Eastcontemporary: a new space dedicated to Eastern...

Eastcontemporary: a new space dedicated to Eastern European artists opens in Milan

A new space dedicated to contemporary art has recently inaugurated on the cultural scene in Milan, but with a new point of view. It is called eastcontemporary: it overlooks via Luigi Pecchio 3, and is dedicated to promoting artists from Eastern Europe, inaugurating a cultural reflection that challenges the West-non-West dialectic. By helping to redefine the notion of art history, the gallery owners Julia Korzycka and Agnieszka Fąferek make us think about inclusiveness and new narratives. The story is animated by a plurality of voices that, never as today, we must listen and know, creating transnational synergies.

As the gallery owners have told, Eastcontemporary develops a curatorial program: Odds against tomorrow, born during the frozen time of the lockdown. By unfolding and interpreting Robert Smithson’s A tour of the Monument of the Passaic, the project involves the creation of exhibitions and events, engaging in a dialogue with artists whose research is focused on the theme of the future, always uncertain, especially today. The aim is to create a space with its own narrative. For this reason, the exhibitions that will follow develop around a single story whose themes we can all share: what is the future in a historical period in which everything has stopped?

The Future in Reverse is the first exhibition of the project, open until November 1, 2020. In the spaces of eastcontemporary, for the first time, Agata Ingarden and Agnieszka Polska, two Polish artists, interact. Using different media, such as installations, sculptures and videos, their research tells us about mythologies, metaphysics and the linearity of time.

Agata Ingarden presents three installations. Lucy (2018) is a metal structure from which hangs what looks like a black heart. It is caramel, charred sugar, which slowly melts filling oyster shells. It is an hourglass that measures time irregularly, subjected to the entropy of space. But it is also the manifestation of a different time, the geological one, which is now increasingly accelerated, matching the time of man. The two temporalities find their union in the work. The Mirror 2 consists of two sculptures made with acoustic foam, salt and crystallized butterflies covered with silicone. What are we facing? Relics of the past or objects of a dystopian future? Salt, which has always been used to preserve food, now helps to preserve the acoustic foam and the butterflies that metaphorically hold back the voices of the past. So, historia magistra vitae?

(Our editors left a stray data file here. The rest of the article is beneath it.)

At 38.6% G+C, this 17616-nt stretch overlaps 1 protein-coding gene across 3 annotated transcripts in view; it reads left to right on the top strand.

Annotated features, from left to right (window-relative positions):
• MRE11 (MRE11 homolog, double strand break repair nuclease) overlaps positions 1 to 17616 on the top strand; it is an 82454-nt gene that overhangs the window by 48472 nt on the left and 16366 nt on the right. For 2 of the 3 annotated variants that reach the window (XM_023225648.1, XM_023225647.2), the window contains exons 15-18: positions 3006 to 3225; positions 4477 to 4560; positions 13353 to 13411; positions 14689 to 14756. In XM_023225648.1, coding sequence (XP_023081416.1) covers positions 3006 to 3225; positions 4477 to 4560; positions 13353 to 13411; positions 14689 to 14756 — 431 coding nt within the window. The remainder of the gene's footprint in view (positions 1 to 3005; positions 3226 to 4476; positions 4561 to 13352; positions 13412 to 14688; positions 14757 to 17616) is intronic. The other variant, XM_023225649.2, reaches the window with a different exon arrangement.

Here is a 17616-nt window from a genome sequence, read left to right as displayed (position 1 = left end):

We design the future thinking (and looking) at the past, so the icons of art and monuments speak to us about what has been, as a warning to let us build what will be. Now art reflects on what will come, looking at the present, but the ghosts of the past continue to speak to us. So in Future Days (2013), Agnieszka Polska confronts us with artists of another time, but in a particular way. Her characters have impassive, mask-like faces with hollow eyes, and they are also quite creepy. They find themselves in an Eden, forced every day to live the same life, indeed, the same eternity. They are stuck in an immobile world that mirrors our condition. The video is the result of an artist’s residence: Agnieszka Polska, confronted with a situation of isolation, stages what we have all experienced, that is, a space and a time in which nothing changes.

Artists wander aimlessly, indeed they have forgotten what they were looking for, even asking themselves if they were looking for something. We understand then that the masters of the past are not presented as exempla to inspire us, but treated with humor and irony. We have inherited from postmodernity the end of faith in progress and a fragmented conception of time, ideals that have materialized in recent times. Let’s talk now about the future at a time when the future is more uncertain than ever. Everything is unstable, with faded edges. We have lived, and we live, in a time that has been stolen from us, we are no longer its masters, or perhaps we have never been. With its mission, Eastcontemporary offers a breath of fresh air in the city of Milan, questioning ideologies and constructs that are too deeply rooted in our society. It encourages new artistic practices, centered on themes that we can all experience: on the one hand, aspects of life that we have all found ourselves facing are highlighted, on the other, it seeks to stimulate critical awareness and the assumption of multiple points of view.

Alessandra Sebastiano


Agata Ingarden e Agnieszka Polska. The Future in Reverse
30.09.2020 – 1.11.2020
Via Luigi Pecchio 3, Milano.

eastcontemporary cofounders, Julia Korzycka and Agnieszka Fąferek

The Future in Reverse, Installation view, courtesy of eastcontemporary and the artist, Milan, 2020 The Future in Reverse, Installation view, courtesy of eastcontemporary and the artist, Milan, 2020

Agata Ingarden, Lucy, 2018, painted metal, oysters shells, carbonized sugar, 120 x 80 x 90 cm, courtesy of eastcontemporary and the artist, The Future in Reverse, Milan, 2020.


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